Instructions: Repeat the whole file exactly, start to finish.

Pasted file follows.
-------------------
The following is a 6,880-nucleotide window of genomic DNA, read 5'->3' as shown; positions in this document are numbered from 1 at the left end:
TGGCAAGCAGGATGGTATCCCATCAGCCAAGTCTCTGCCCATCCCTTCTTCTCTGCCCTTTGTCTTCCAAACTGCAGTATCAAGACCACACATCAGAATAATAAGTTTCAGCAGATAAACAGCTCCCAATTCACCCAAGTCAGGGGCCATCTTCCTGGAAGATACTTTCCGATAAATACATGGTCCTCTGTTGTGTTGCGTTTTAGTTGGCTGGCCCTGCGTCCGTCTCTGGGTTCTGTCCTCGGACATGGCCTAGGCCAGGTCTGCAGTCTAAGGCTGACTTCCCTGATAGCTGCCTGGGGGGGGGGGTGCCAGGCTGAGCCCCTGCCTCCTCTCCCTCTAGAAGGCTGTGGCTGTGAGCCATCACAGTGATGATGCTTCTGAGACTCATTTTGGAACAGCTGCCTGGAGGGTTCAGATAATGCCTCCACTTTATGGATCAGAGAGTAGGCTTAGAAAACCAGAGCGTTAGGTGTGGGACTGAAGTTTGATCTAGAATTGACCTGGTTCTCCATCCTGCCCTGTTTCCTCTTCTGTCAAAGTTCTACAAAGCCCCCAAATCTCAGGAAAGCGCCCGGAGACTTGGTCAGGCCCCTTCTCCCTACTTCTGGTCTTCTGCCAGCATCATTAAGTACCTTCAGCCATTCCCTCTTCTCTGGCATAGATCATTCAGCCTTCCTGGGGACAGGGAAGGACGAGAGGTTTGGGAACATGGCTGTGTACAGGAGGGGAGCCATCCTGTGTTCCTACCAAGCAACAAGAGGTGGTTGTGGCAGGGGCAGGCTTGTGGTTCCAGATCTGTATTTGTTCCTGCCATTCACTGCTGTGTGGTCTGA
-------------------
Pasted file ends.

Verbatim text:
The following is a 6,880-nucleotide window of genomic DNA, read 5'->3' as shown; positions in this document are numbered from 1 at the left end:
TGGCAAGCAGGATGGTATCCCATCAGCCAAGTCTCTGCCCATCCCTTCTTCTCTGCCCTTTGTCTTCCAAACTGCAGTATCAAGACCACACATCAGAATAATAAGTTTCAGCAGATAAACAGCTCCCAATTCACCCAAGTCAGGGGCCATCTTCCTGGAAGATACTTTCCGATAAATACATGGTCCTCTGTTGTGTTGCGTTTTAGTTGGCTGGCCCTGCGTCCGTCTCTGGGTTCTGTCCTCGGACATGGCCTAGGCCAGGTCTGCAGTCTAAGGCTGACTTCCCTGATAGCTGCCTGGGGGGGGGGGTGCCAGGCTGAGCCCCTGCCTCCTCTCCCTCTAGAAGGCTGTGGCTGTGAGCCATCACAGTGATGATGCTTCTGAGACTCATTTTGGAACAGCTGCCTGGAGGGTTCAGATAATGCCTCCACTTTATGGATCAGAGAGTAGGCTTAGAAAACCAGAGCGTTAGGTGTGGGACTGAAGTTTGATCTAGAATTGACCTGGTTCTCCATCCTGCCCTGTTTCCTCTTCTGTCAAAGTTCTACAAAGCCCCCAAATCTCAGGAAAGCGCCCGGAGACTTGGTCAGGCCCCTTCTCCCTACTTCTGGTCTTCTGCCAGCATCATTAAGTACCTTCAGCCATTCCCTCTTCTCTGGCATAGATCATTCAGCCTTCCTGGGGACAGGGAAGGACGAGAGGTTTGGGAACATGGCTGTGTACAGGAGGGGAGCCATCCTGTGTTCCTACCAAGCAACAAGAGGTGGTTGTGGCAGGGGCAGGCTTGTGGTTCCAGATCTGTATTTGTTCCTGCCATTCACTGCTGTGTGGTCTGA